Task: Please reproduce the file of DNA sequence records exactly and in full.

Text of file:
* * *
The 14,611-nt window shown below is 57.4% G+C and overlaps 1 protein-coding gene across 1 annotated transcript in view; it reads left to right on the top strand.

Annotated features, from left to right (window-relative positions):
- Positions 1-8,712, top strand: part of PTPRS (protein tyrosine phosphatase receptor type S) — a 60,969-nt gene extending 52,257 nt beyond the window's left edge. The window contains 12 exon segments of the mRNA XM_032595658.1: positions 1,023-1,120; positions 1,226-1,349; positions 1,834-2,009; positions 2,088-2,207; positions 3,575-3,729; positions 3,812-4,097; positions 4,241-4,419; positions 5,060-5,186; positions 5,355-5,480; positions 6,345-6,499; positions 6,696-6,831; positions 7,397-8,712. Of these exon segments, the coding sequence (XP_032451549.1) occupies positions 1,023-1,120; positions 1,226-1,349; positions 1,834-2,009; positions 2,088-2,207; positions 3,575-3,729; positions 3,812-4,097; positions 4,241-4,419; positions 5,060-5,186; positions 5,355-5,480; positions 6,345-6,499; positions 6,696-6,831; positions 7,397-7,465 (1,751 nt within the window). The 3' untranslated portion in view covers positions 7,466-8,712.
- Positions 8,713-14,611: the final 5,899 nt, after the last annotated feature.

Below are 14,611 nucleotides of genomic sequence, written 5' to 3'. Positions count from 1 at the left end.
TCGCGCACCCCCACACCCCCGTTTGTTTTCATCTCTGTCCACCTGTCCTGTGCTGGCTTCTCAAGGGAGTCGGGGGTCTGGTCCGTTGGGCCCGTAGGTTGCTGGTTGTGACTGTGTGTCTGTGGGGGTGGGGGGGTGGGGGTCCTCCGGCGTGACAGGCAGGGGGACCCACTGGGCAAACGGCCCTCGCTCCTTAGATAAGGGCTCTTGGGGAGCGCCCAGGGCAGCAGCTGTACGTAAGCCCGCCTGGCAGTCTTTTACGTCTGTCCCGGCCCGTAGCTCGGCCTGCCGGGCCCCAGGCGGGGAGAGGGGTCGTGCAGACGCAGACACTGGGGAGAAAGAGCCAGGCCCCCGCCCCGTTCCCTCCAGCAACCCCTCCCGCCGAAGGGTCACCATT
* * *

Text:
The 14,611-nt window shown below is 57.4% G+C and overlaps 1 protein-coding gene across 1 annotated transcript in view; it reads left to right on the top strand.

Annotated features, from left to right (window-relative positions):
- Positions 1-8,712, top strand: part of PTPRS (protein tyrosine phosphatase receptor type S) — a 60,969-nt gene extending 52,257 nt beyond the window's left edge. The window contains 12 exon segments of the mRNA XM_032595658.1: positions 1,023-1,120; positions 1,226-1,349; positions 1,834-2,009; positions 2,088-2,207; positions 3,575-3,729; positions 3,812-4,097; positions 4,241-4,419; positions 5,060-5,186; positions 5,355-5,480; positions 6,345-6,499; positions 6,696-6,831; positions 7,397-8,712. Of these exon segments, the coding sequence (XP_032451549.1) occupies positions 1,023-1,120; positions 1,226-1,349; positions 1,834-2,009; positions 2,088-2,207; positions 3,575-3,729; positions 3,812-4,097; positions 4,241-4,419; positions 5,060-5,186; positions 5,355-5,480; positions 6,345-6,499; positions 6,696-6,831; positions 7,397-7,465 (1,751 nt within the window). The 3' untranslated portion in view covers positions 7,466-8,712.
- Positions 8,713-14,611: the final 5,899 nt, after the last annotated feature.

Below are 14,611 nucleotides of genomic sequence, written 5' to 3'. Positions count from 1 at the left end.
TCGCGCACCCCCACACCCCCGTTTGTTTTCATCTCTGTCCACCTGTCCTGTGCTGGCTTCTCAAGGGAGTCGGGGGTCTGGTCCGTTGGGCCCGTAGGTTGCTGGTTGTGACTGTGTGTCTGTGGGGGTGGGGGGGTGGGGGTCCTCCGGCGTGACAGGCAGGGGGACCCACTGGGCAAACGGCCCTCGCTCCTTAGATAAGGGCTCTTGGGGAGCGCCCAGGGCAGCAGCTGTACGTAAGCCCGCCTGGCAGTCTTTTACGTCTGTCCCGGCCCGTAGCTCGGCCTGCCGGGCCCCAGGCGGGGAGAGGGGTCGTGCAGACGCAGACACTGGGGAGAAAGAGCCAGGCCCCCGCCCCGTTCCCTCCAGCAACCCCTCCCGCCGAAGGGTCACCATT